I’m new to this blogging thing and somehow managed to delete my pretty-much-finished blog post about Bandelier National Monument, and let me tell you, it was FANTASTIC! The best blog post ever. I mean it was HUGE! But, now I have to recreate it, and I’m sure this version will pale in comparison to the original. Sad for the world.
So – Bandelier – as I mentioned before (but I guess you didn’t read it….), after we left Santa Fe, heading to Taos, we took a detour at Bandelier National Monument. We are always up for a National Park Service site (because Junior Ranger badges are the best inventions ever – well, after dry shampoo, that is). We had been to a few in the Southwest that focused on Native Americans and where they lived before the Europeans came, but I have to say, this was one of the best! Highly recommended!
We had to park at a nearby city and take a 20-minute shuttle ride into the Monument, where the Ranger gave us some information about the park and set us loose. We headed right for the main trail. Not only does this site have large dwellings like the one below – which housed hundreds and had store rooms for food and livestock
they also built dwellings against the canyon wall. The wall is made up of volcanic tuff, which is soft and malleable (relatively speaking). So, these smart Pueblo people made holes in the wall to use as additional dwelling spaces called cavates. Many were simply additional rooms, but some were ceremonial spaces. We were able to climb into a few of these dwellings and see the inside, and view back out.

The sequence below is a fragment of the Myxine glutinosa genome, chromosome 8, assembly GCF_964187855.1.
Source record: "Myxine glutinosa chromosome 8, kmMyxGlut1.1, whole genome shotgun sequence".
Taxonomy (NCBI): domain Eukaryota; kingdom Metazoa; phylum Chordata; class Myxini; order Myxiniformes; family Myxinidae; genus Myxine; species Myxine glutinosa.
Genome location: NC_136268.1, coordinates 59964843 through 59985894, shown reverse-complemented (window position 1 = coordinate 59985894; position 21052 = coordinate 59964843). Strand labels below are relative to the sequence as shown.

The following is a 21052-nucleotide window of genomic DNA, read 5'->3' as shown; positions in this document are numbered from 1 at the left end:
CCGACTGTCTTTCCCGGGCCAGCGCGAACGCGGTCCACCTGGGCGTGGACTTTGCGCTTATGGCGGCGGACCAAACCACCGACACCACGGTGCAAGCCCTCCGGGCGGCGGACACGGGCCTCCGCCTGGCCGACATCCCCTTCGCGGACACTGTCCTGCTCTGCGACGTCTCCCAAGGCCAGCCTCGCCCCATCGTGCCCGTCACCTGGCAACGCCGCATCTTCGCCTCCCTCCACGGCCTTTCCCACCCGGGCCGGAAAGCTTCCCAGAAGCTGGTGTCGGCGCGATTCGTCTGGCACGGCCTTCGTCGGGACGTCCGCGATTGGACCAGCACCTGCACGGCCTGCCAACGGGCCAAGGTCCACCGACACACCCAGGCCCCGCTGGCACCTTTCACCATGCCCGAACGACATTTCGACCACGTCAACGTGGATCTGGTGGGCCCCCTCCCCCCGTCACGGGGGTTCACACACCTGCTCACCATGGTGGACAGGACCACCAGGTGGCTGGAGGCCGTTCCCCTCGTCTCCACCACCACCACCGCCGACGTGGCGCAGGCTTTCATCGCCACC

We visited a few of these dwellings, and even got to see a few faded petroglyphs in the walls, then headed to Alcove House, an elevated site located 140 feet above the canyon floor. To reach it, you have to climb stone stairs and four wooden ladders. Due to L’s strong dislike of heights (it was enough to get him up the small ladders), we decided that only C & A would go up to the Alcove House, and I would take pictures and hang out at the bottom with L and N.
After C & A made it back down to the canyon floor, we headed back to the visitor center, but first L insisted on stopping to do *extra* pages in his Junior Ranger book! He wanted to write about what kind of animal he would be if he lived there and what he would eat and where he would go in the winter. He was very excited about that!
After L finished imagining his life as a coyote, we headed to the Visitor Center for the boys to collect their Junior Ranger patches (they were a little bummed they weren’t badges, but they bravely soldiered on). We caught the shuttle back to our car and headed for Taos. I had been eagerly anticipating driving the scenic High Road to Taos. Did we take it? You will just have to wait for the next blog post to find out….